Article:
Recently, the Whistle team was very fortunate to have a workshop hosted by co-author of the bestseller, Outbound Sales, No Fluff, Ryan Reisert. He introduced us to his famous Buckets method and how the SDR workflow can be powered up by using the Bucket Leads strategy.
Basically, buckets allow you to optimize your leads generation and figure out who to call, when to call them, and why. It defines the process that helps you get to your next best sales conversation as quickly as possible, minimizing time wasted and driving revenue.
Bucket 1: The Uncontacted
The first bucket, at the very top of the funnel, is the list itself. These are the uncontacted prospects from companies we identify as our ICP (Ideal Customer Profile). Ryan refers to this category as a “swimlane”.
Whether your focus is inbound or outbound, this bucket should only consist of people who fall within your ICP. And these are the only people you should be spending time on. Is this a company you can help? Look at their website and digital presence. If they don’t look suited, scrap them from the list. This is the stage where you research and qualify leads.
Bucket 2: Working
In this bucket, where you start working a lead, the main question should be: can I reach this lead?
As an SDR (Sales Development Rep), the three main channels of communication at your disposal are phone, email, and social media. However, in order for you to work the lead, you have to make sure the data you have is workable (validation stage). When you call their number, do you get to their voicemail? Does their email address work, or has your email bounced? Are they active on social media?
Bucket 3: Priority
In this bucket, you’ve reached the lead. Many sales people make the mistake of not calling a lead again after a “not interested” reply. Ryan warns that this is a really bad idea. These are “phone-ready leads” and should not be summarily discarded. You may just have caught them at a super busy moment. The same applies if a lead responds to your email or social media message. They may not be interested at the time, but you know that they reply. It gives you the opportunity to engage them again at a later stage by drafting a better, more personalized message. This is the most important bucket where you should be seeing more conversation and a higher conversion rate. It’s also where most sales people often lose out because they’re not focussing on these leads.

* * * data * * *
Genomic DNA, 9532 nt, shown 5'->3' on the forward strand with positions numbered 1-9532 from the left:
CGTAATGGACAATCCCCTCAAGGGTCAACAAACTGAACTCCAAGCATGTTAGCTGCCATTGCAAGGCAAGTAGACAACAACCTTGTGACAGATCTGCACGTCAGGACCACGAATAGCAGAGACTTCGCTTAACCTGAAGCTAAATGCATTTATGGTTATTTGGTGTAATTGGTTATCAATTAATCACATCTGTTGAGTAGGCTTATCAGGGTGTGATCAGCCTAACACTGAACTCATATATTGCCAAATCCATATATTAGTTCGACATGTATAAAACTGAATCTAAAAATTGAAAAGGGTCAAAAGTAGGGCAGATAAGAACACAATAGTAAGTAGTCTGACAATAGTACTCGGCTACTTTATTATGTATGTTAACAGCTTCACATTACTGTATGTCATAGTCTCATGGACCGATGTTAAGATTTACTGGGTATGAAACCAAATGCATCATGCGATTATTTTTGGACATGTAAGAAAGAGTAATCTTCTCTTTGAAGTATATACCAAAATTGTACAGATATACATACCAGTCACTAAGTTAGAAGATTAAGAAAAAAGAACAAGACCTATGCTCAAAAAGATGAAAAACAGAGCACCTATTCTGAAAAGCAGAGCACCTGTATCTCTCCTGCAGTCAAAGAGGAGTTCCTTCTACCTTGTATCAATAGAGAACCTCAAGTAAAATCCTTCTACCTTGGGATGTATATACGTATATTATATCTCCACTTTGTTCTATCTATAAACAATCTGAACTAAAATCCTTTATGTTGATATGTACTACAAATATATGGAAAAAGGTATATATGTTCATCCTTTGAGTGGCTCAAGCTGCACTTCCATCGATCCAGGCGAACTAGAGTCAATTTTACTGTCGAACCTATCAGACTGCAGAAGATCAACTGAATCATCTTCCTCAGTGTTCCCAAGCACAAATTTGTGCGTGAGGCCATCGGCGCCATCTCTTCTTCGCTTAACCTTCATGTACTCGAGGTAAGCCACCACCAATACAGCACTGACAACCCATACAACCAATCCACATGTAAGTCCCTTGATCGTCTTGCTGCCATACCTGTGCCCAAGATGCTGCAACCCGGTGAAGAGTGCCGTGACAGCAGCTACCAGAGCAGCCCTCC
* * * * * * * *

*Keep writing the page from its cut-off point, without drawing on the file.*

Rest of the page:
Bucket 4: Meeting Schedule
As the name suggests, leads in this bucket have agreed to a meeting. They’re the ones closest to converting into paid customers, so it’s very important that you ensure the lead shows up to the meeting. Send a follow-up email to confirm the details of the scheduled meeting and always send a reminder a good few hours before the meeting is set to be held. If the prospect cancels or fails to show up, move them back to the Priority Bucket (Bucket 3) and re-engage them until another meeting is scheduled.
Which buckets should be prioritized in your daily workflow? Because the bucket method is focussed on what stage is most likely to bring you to a sale first, the best practice is to work from the bottom up – starting at Bucket 4 and working your way to Bucket 1.
So, start by confirming the meetings, schedule or reschedule, and ensure you do what needs to be done to increase show rates. When done, you move to your next best shot of converting into a meeting. Sales start with a conversation, so head to the Priority Bucket where leads are engaging. Because you are following up with these leads, you should not only see a 5X increase in connection rate, but also a 2 – 3X increase in the initial conversions rate. From here you work back to the Working and Uncontacted buckets.
As you can see from this article, the bucket system removes the guesswork from cold calling and makes the lead generation process simple and efficient. Download the Bucket System guide so you always have it handy.
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